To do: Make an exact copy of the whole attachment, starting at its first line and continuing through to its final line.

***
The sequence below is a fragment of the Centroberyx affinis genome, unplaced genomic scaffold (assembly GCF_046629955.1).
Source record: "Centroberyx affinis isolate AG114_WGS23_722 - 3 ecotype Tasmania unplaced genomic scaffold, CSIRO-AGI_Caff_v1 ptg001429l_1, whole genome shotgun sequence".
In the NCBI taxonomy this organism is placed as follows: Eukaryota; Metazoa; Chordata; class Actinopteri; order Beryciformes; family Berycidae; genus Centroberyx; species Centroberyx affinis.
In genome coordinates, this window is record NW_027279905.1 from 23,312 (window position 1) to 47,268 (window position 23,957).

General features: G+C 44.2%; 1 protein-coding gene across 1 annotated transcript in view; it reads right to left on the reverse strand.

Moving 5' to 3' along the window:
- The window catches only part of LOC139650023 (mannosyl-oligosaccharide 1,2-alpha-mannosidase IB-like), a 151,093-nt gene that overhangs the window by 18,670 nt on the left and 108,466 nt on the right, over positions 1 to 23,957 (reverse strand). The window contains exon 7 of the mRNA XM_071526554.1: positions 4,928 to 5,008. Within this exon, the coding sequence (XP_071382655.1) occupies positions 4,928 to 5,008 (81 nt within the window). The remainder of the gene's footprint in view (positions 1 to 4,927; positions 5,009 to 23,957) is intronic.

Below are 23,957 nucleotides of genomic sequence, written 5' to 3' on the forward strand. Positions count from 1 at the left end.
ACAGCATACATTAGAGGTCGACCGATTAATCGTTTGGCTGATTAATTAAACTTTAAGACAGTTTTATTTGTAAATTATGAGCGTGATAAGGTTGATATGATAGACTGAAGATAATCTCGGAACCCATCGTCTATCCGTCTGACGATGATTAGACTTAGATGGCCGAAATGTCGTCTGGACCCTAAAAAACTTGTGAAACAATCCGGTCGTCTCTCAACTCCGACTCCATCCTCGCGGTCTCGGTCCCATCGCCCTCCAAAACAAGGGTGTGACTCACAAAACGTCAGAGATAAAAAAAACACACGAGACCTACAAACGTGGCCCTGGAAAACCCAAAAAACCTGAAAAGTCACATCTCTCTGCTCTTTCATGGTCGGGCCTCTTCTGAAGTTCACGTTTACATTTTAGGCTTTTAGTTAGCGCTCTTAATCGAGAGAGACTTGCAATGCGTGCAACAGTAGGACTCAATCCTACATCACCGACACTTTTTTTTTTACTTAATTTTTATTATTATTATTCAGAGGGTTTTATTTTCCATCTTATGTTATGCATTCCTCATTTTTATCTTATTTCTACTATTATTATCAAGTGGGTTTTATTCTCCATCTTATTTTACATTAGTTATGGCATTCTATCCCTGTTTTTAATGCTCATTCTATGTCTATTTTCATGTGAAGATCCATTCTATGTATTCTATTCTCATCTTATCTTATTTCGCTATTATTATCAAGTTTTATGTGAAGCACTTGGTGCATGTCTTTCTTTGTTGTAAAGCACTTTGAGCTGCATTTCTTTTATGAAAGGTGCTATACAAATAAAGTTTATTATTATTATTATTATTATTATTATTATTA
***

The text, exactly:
The sequence below is a fragment of the Centroberyx affinis genome, unplaced genomic scaffold (assembly GCF_046629955.1).
Source record: "Centroberyx affinis isolate AG114_WGS23_722 - 3 ecotype Tasmania unplaced genomic scaffold, CSIRO-AGI_Caff_v1 ptg001429l_1, whole genome shotgun sequence".
In the NCBI taxonomy this organism is placed as follows: Eukaryota; Metazoa; Chordata; class Actinopteri; order Beryciformes; family Berycidae; genus Centroberyx; species Centroberyx affinis.
In genome coordinates, this window is record NW_027279905.1 from 23,312 (window position 1) to 47,268 (window position 23,957).

General features: G+C 44.2%; 1 protein-coding gene across 1 annotated transcript in view; it reads right to left on the reverse strand.

Moving 5' to 3' along the window:
- The window catches only part of LOC139650023 (mannosyl-oligosaccharide 1,2-alpha-mannosidase IB-like), a 151,093-nt gene that overhangs the window by 18,670 nt on the left and 108,466 nt on the right, over positions 1 to 23,957 (reverse strand). The window contains exon 7 of the mRNA XM_071526554.1: positions 4,928 to 5,008. Within this exon, the coding sequence (XP_071382655.1) occupies positions 4,928 to 5,008 (81 nt within the window). The remainder of the gene's footprint in view (positions 1 to 4,927; positions 5,009 to 23,957) is intronic.

Below are 23,957 nucleotides of genomic sequence, written 5' to 3' on the forward strand. Positions count from 1 at the left end.
ACAGCATACATTAGAGGTCGACCGATTAATCGTTTGGCTGATTAATTAAACTTTAAGACAGTTTTATTTGTAAATTATGAGCGTGATAAGGTTGATATGATAGACTGAAGATAATCTCGGAACCCATCGTCTATCCGTCTGACGATGATTAGACTTAGATGGCCGAAATGTCGTCTGGACCCTAAAAAACTTGTGAAACAATCCGGTCGTCTCTCAACTCCGACTCCATCCTCGCGGTCTCGGTCCCATCGCCCTCCAAAACAAGGGTGTGACTCACAAAACGTCAGAGATAAAAAAAACACACGAGACCTACAAACGTGGCCCTGGAAAACCCAAAAAACCTGAAAAGTCACATCTCTCTGCTCTTTCATGGTCGGGCCTCTTCTGAAGTTCACGTTTACATTTTAGGCTTTTAGTTAGCGCTCTTAATCGAGAGAGACTTGCAATGCGTGCAACAGTAGGACTCAATCCTACATCACCGACACTTTTTTTTTTACTTAATTTTTATTATTATTATTCAGAGGGTTTTATTTTCCATCTTATGTTATGCATTCCTCATTTTTATCTTATTTCTACTATTATTATCAAGTGGGTTTTATTCTCCATCTTATTTTACATTAGTTATGGCATTCTATCCCTGTTTTTAATGCTCATTCTATGTCTATTTTCATGTGAAGATCCATTCTATGTATTCTATTCTCATCTTATCTTATTTCGCTATTATTATCAAGTTTTATGTGAAGCACTTGGTGCATGTCTTTCTTTGTTGTAAAGCACTTTGAGCTGCATTTCTTTTATGAAAGGTGCTATACAAATAAAGTTTATTATTATTATTATTATTATTATTATTATTA